2006 was a formative year. That summer, I graduated from high school and headed down the road to college. For the Boston Bruins, their fortunes started to change a few weeks later with the signing of a towering defenseman Zdeno Chara, then formerly of the New York Islanders and Ottawa Senators.
On Tuesday morning, Chara retired after logging a league record 1,620 games at his position, capping his career back in Boston on a one-day pact with the Black and Gold after spending the last two seasons in Washington and Long Island respectively.
Zdeno Chara’s Impact on Boston extended well past TD Garden’s Ice
In Boston, the hallmark of beloved Bruins centers on a simply quality: toughness, determination, and leadership on and off the ice. Chara had all three in spades throughout his career, but especially in Boston.
According to HockeyFights.com, Chara dropped the gloves 31 times as a member of the Boston Bruins. Chara could deliver crushing checks with his large frame too.
(Author’s Note: Yes, this quality was not without controversy, especially after a nasty and unfortunate hit on Montreal Canadien forward Max Pacioretty in the Bell Centre that led to many Habs fans calling for criminal charges to be brought against Big Z. Those charges were never levied by prosecutors in Quebec, despite public outcry.)
With Zdeno Chara retiring, there are now no active NHL players who have lost a playoff series to the Maple Leafs. 🤯 pic.twitter.com/AdSg02EsCp
— Sportsnet (@Sportsnet) September 20, 2022
Leading By Example
In 2011, Chara’s leadership led to him being the first Bruins captain to hoist the Stanley Cup since Johnny Bucyk in 1972. That season, Chara tallied 44 points to lead an exceptionally balanced Bruins squad en route to the championship.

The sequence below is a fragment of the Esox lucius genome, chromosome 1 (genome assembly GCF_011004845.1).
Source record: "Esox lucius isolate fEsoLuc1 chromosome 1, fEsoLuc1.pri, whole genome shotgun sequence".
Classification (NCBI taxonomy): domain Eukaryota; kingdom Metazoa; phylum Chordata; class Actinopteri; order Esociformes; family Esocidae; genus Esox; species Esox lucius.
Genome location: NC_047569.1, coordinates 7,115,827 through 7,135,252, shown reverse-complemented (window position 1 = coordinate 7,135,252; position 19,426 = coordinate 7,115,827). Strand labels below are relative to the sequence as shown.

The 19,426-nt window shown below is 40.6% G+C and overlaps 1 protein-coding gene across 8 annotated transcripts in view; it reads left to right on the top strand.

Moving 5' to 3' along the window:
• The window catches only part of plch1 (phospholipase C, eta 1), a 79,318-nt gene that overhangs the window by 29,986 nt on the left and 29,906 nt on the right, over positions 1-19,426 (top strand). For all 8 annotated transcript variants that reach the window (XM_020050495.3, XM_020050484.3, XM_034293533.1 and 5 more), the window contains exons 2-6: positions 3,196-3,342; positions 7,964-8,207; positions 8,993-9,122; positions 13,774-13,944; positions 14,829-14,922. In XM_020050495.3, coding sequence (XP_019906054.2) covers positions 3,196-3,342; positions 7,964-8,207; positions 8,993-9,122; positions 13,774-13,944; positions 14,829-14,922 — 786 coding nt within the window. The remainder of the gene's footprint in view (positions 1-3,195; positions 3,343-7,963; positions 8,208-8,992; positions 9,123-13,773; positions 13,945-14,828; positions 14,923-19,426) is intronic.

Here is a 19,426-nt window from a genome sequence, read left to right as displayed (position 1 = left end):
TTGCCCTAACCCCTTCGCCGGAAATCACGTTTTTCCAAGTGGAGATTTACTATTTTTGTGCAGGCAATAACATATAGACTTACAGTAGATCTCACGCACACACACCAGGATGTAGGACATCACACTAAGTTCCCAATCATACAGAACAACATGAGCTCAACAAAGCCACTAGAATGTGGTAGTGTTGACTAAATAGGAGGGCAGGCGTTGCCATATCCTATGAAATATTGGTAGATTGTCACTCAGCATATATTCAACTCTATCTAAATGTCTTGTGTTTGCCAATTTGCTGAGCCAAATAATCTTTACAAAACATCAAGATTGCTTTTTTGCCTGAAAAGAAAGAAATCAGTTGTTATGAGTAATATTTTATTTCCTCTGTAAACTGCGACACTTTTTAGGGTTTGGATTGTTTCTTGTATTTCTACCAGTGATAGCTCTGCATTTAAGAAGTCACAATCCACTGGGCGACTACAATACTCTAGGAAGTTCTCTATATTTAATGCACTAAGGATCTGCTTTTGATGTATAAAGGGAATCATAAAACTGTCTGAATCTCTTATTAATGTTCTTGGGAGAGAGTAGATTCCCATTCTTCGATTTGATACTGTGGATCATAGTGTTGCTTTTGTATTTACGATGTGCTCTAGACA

That 2011 team was special and Chara’s leadership was probably the differentiator in many of their battles along the way to the championship. Few Bruins teams have had the mettle like that squad to go through seven games against the hated Habs, then, exorcise some serious playoff demons against the Philadelphia Flyers, and withstand the grind of Guy Boucher and the Tampa Bay Lightning’s 1-3-1 neutral zone trap for seven nights.
All of those obstacles and you still had a President’s Trophy-winning Vancouver Canucks team standing between you and some long-awaited time with Lord Stanley. Those seven games with Vancouver had everything including fights, a possible biting incident, a series-shifting high hit, and yes, an allegedly staged, but incredibly well-framed photo during a riot in the streets of Vancouver when all was said and done.
Without Chara as their backbone, there’s a great chance that the Bruins would still be chasing championship glory now fifty seasons on. His mere presence was that important on the ice to the franchise.
Philanthropy and Power Plays
How important was Zdeno Chara to the city at large? In a word, his impact on Boston was and still is immense.
I’ve always thought that Chara’s big Slovakian shoulders helped him carry Boston’s hockey hopes that had been getting bigger and bigger as time passed between Stanley Cup Championships. This quality of his is not dissimilar to his baseball counterpart in David Ortiz.
During this city’s unprecedented run of championships, players like Chara and Ortiz were effective leaders in uniform and the community. The number of pictures taken of Chara during different charitable events around town struck a chord with Boston sports fans.